Operation Ice Pick

From 'Global Research' by Kerry-anne Mendoza

"In a purge being referred to internally as ‘Operation: Ice Pick’, Labour HQ is purging the party of suspected ‘entryists’. The name is a particularly sick joke, referencing the weapon of choice in the 1940 assassination of Leon Trotsky by Stalinists. Supporters of Corbyn have been consistently derided as ‘Trots’ throughout the campaign.

Comedians Mark Steel and Jeremy Hardy, along with renowned author Marcus Chown and ‘Spirit of ’45’ director Ken Loach – all have been banned from voting in the Labour purge. Why? Marcus Chown joined the executive of the National Health Action Party in the 2015 election because his priority was saving the NHS, and he felt that was the best way to highlight the issue. Jeremy Hardy and Mark Steel have supported fundraisers for the Green Party in the past. Ken Loach was once a member of the now-defunct Socialist Alliance. As Mark Steel so aptly puts it: ‘Labour – you can’t join as a new member unless you’re already a member.’"

Full Article:

Now Jeremy Hardy is Banned

Radio 4 Comedian Jeremy Hardy
Following on from the ban on Mark Steel Voting in the Labour Party leadership election, now they have banned Jeremy Hardy.

It is rigging the election to stop Corbyn,” he told BBC Radio 4’s Today programme on Friday. “They are wishing to change the rules of the game during an election.

Hardy said he would formally apply to see the information used to justify his removal, but warned that the party could seek to exploit complaints to halt the election process.

The Labour party might be trying to invite a legal challenge so that they can say ‘let’s just scrap the election’. They are so desperate that I wouldn’t be surprised.

When it comes to a General Election are they going to ban celebrity supporters too? Are Radio 4 comedians too left wing for the Party?

Amidst reports that one supporter was banned within 5 hours of voting for Jeremy Corbyn, £3 supporters are considering delaying sending in their vote until the last minute, if it is for Corbyn.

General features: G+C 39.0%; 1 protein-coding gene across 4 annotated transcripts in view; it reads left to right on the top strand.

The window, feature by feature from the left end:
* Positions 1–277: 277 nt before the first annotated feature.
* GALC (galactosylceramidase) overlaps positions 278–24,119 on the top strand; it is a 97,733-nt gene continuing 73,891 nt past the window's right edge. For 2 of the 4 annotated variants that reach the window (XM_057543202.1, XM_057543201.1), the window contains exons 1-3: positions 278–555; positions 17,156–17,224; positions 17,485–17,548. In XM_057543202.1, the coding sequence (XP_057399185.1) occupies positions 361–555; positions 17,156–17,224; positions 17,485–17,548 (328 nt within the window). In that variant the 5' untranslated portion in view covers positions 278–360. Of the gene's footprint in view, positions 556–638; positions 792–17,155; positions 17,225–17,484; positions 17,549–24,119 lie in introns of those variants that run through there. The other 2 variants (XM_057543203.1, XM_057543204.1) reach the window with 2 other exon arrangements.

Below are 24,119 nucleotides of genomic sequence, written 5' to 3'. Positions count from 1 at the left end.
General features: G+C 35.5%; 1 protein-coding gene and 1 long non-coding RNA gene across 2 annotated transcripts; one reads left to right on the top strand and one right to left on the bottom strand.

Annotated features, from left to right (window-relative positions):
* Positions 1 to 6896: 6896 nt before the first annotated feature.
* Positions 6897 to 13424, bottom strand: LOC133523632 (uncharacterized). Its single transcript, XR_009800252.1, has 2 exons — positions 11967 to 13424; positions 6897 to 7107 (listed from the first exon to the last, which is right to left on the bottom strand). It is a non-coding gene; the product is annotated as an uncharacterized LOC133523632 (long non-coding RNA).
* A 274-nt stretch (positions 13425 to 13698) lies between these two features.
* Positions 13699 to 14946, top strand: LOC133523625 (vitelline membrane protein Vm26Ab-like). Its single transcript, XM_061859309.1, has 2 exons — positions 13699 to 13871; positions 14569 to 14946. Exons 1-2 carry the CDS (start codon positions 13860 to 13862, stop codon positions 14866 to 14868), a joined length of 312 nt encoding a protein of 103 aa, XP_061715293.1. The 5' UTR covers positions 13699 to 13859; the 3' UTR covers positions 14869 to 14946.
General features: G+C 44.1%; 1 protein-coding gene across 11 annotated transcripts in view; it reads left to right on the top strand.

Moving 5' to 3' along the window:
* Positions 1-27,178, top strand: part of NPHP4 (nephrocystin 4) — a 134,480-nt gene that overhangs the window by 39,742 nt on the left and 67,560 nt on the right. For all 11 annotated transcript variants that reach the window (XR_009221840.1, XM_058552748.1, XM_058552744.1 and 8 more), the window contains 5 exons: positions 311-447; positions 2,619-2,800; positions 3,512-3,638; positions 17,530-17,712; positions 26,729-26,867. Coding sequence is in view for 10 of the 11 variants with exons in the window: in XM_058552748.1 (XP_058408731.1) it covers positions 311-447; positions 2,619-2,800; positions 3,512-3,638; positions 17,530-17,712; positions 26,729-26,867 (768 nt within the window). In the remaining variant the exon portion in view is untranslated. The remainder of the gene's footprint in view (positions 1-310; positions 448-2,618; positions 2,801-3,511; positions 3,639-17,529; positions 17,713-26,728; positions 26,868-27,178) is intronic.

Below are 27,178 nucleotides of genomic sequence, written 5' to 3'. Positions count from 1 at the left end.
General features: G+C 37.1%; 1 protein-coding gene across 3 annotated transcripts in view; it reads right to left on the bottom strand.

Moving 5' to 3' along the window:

Previous story Labour Party Bureaucracy Ban Mark Steel

Guardian Article by George Monbiot

George Monbiot
"On one point I agree with his opponents: Jeremy Corbyn has little chance of winning the 2020 general election. But the same applies to the other three candidates.

Either Labour must win back the seats it once held in Scotland (surely impossible without veering to the left) or it must beat the Conservatives by 12 points in England and Wales to form an overall majority.

The impending boundary changes could mean that it has to win back 106 seats. If you think that is likely, I respectfully suggest that you are living in a dreamworld.

In fact, in this contest of improbabilities, Corbyn might stand the better chance. Only a disruptive political movement, that can ignite, mesmerise and mobilise, that can raise an army of volunteers – as the SNP did in Scotland – could smash the political concrete.

To imagine that Labour could overcome such odds by becoming bland, blurred and craven is to succumb to thinking that is simultaneously magical and despairing. Such dreamers argue that Labour has to recapture the middle ground. But there is no such place; no fixed political geography. The middle ground is a magic mountain that retreats as you approach. The more you chase it from the left, the further to the right it moves.

Read the full article (in the Cooper supporting Guardian)

Mandelson Attempted Coup!

'We know best..'
The Daily Telegraph and Yvette Cooper's supporters are reporting that Peter Mandelson tried to arrange for Cooper, Burnham and Kendall all to pull out, in order to invalidate the process and stop the democratic election of Corbyn. Fortunately this text book cynicism was drowned at birth in the ambitions and arrogance the candidates, not to mention a legal opinion.

'get us in power, stuff the policies'
Meanwhile Brown paced up and down for an hour yesterday, not unlike an incarcerated bear, also attempting to influence Labour Party members' votes today.

What do Brown and Mandelson have in common?  They were never elected to any position in the Labour Party.  Brown became leader without a Labour party election He became Prime Minister without ever winning a General Election.  Mandelson was appointed to positions by Blair and Kinnock, as was Brown.

1985 Appointed Labour Party director of communications by Neil Kinnock.
1994 Secretly appointed by Blair to run Bliar's leadership campaign under the nom-de-guerre 'Bobby'.
1996 Appointed election campaign director by Blair.